Russia says it has arrested eight people suspected of the mysterious hijacking of a cargo ship. The vessel disappeared after being boarded by hijackers off the coast of Sweden and then turned up off the coast of West Africa. There are still a number of questions about the incident.
Russian news agencies Tuesday quoted Defense Minister Anatoly Serdyukov as telling President Dmitri Medvedev that the eight people arrested in connection with the hijacking of the cargo ship Arctic Sea include citizens of Russia, Estonia and Latvia.
Serdyukov also told the Russian president that the hijacking took place in Swedish territorial waters on July 24. The Maltese-registered cargo ship had left a port in Finland two days earlier and was carrying a shipment of timber bound for Algeria.
The Russian defense minister said four Estonians, two Latvians and two Russians had approached the cargo ship in a high-speed inflatable boat which they claimed was in trouble, and then boarded it, brandished arms and told its crew to follow their orders.
According to Serdyukov, the hijacked cargo ship then headed toward Africa with its navigation equipment turned off.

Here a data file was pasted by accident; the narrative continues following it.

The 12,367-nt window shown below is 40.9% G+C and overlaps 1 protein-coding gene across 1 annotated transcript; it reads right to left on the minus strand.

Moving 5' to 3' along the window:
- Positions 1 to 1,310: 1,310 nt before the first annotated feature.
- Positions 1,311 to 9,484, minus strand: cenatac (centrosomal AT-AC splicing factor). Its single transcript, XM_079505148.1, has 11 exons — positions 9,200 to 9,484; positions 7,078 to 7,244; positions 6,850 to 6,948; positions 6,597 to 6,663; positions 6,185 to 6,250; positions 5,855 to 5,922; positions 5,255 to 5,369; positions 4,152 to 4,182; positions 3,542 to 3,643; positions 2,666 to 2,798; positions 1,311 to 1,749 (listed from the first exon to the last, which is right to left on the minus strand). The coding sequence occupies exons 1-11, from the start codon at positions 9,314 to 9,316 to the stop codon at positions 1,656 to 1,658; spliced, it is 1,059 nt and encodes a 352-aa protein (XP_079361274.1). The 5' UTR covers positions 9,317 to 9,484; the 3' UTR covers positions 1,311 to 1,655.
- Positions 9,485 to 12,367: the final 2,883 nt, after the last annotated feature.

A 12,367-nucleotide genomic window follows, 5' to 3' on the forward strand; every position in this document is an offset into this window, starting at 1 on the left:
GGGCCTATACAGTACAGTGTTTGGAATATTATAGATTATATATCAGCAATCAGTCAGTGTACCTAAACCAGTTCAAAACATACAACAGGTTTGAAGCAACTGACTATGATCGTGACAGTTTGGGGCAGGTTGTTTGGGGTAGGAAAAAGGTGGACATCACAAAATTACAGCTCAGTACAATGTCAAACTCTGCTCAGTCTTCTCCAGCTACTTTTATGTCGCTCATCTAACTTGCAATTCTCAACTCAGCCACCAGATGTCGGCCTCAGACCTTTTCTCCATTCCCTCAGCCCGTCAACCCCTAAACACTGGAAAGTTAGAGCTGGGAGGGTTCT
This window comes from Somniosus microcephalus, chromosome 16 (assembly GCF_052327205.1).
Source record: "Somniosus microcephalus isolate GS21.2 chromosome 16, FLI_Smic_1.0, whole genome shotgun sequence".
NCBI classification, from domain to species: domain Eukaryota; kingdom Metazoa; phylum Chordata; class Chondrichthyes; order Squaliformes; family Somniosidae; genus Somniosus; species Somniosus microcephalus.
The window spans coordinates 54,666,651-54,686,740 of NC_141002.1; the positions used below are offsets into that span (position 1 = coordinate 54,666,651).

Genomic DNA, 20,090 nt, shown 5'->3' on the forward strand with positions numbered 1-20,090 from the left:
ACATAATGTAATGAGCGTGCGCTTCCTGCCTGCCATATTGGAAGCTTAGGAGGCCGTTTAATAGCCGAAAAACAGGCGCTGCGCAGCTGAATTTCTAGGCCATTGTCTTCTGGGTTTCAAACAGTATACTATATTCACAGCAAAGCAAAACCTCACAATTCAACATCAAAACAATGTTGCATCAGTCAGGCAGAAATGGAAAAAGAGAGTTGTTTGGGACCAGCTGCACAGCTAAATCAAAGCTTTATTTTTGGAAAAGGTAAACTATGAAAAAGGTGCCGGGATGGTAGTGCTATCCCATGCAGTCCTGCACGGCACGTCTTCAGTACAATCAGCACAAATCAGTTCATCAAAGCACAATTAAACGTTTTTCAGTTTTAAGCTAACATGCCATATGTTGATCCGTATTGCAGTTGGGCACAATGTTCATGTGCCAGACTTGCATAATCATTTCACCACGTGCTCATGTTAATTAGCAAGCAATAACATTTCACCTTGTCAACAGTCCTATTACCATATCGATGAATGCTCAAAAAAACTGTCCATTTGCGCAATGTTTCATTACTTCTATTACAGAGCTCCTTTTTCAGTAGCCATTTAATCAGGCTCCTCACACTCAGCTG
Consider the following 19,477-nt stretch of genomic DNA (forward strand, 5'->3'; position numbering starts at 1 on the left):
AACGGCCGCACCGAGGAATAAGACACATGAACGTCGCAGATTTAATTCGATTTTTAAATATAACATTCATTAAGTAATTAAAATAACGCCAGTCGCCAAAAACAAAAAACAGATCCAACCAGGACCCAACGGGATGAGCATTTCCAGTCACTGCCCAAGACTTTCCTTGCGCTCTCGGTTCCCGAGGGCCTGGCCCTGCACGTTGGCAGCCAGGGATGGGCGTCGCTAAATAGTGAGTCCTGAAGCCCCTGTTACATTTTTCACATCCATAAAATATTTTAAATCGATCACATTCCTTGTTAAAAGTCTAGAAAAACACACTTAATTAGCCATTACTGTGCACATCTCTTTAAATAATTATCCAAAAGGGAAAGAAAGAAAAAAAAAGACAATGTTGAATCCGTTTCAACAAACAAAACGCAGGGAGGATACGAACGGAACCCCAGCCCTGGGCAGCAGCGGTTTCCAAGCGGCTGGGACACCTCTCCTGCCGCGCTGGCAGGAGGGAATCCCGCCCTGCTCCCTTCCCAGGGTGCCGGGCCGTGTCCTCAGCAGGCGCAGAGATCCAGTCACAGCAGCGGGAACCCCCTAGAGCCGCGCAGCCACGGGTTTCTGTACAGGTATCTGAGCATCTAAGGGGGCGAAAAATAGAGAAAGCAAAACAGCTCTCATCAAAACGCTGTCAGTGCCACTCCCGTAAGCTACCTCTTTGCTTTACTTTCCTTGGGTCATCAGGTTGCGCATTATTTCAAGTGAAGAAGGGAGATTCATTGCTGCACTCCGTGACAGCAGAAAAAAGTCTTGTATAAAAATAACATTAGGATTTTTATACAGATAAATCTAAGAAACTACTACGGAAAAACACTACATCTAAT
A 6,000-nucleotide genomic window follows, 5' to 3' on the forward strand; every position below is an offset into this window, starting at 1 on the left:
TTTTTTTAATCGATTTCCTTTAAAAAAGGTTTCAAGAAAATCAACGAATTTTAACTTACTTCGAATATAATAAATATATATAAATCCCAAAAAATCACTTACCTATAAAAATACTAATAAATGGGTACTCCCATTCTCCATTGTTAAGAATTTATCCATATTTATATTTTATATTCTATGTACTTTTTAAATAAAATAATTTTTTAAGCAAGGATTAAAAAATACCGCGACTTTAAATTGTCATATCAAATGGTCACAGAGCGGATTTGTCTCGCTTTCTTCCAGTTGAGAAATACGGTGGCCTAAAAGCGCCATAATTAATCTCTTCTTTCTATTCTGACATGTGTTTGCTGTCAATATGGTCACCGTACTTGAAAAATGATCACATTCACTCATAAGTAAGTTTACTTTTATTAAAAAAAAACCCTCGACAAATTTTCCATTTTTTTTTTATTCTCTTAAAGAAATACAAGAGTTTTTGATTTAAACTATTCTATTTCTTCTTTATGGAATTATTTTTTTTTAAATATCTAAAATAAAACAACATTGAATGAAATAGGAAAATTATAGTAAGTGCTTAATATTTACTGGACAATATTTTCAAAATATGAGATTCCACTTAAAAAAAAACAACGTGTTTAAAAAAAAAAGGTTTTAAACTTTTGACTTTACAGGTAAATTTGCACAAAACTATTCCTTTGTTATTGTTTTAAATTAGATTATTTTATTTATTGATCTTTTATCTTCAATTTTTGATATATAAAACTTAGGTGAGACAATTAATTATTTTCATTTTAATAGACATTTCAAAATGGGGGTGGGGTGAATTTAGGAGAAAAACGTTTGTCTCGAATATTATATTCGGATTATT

Earlier reports said the raiders had tied up the crew and searched the vessel but left it after 12 hours.
Serdyukov said Monday that the ship and its crew had been found off the coast of Cape Verde and that its 15 crew members, all of them from Russia, were alive and had been transferred to a Russian naval vessel.
There has been much speculation about why the Arctic Sea, which was reportedly transporting a load of timber worth less than $2 million, was hijacked.
Some observers, including Russian political analyst Yulia Latynina, say that many elements surrounding the ship's disappearance, including initial speculation that it had been seized by pirates, do not add up.
Latynina says she believes the incident was neither a pirate attack nor involved ordinary cargo, but rather involved some kind of "highly illegal cargo." She says the cargo was possibly nuclear components or, more likely, weapons being sold to a Middle Eastern country.
Latynina says she thinks there was a disagreement between the various people involved, and does not rule out the involvement of "special services."
Police in Finland confirmed that a $1.5 million ransom demand for the ship's return had been issued. But Finnish authorities denied rumors in the press that the ship was carrying a secret cargo of nuclear material.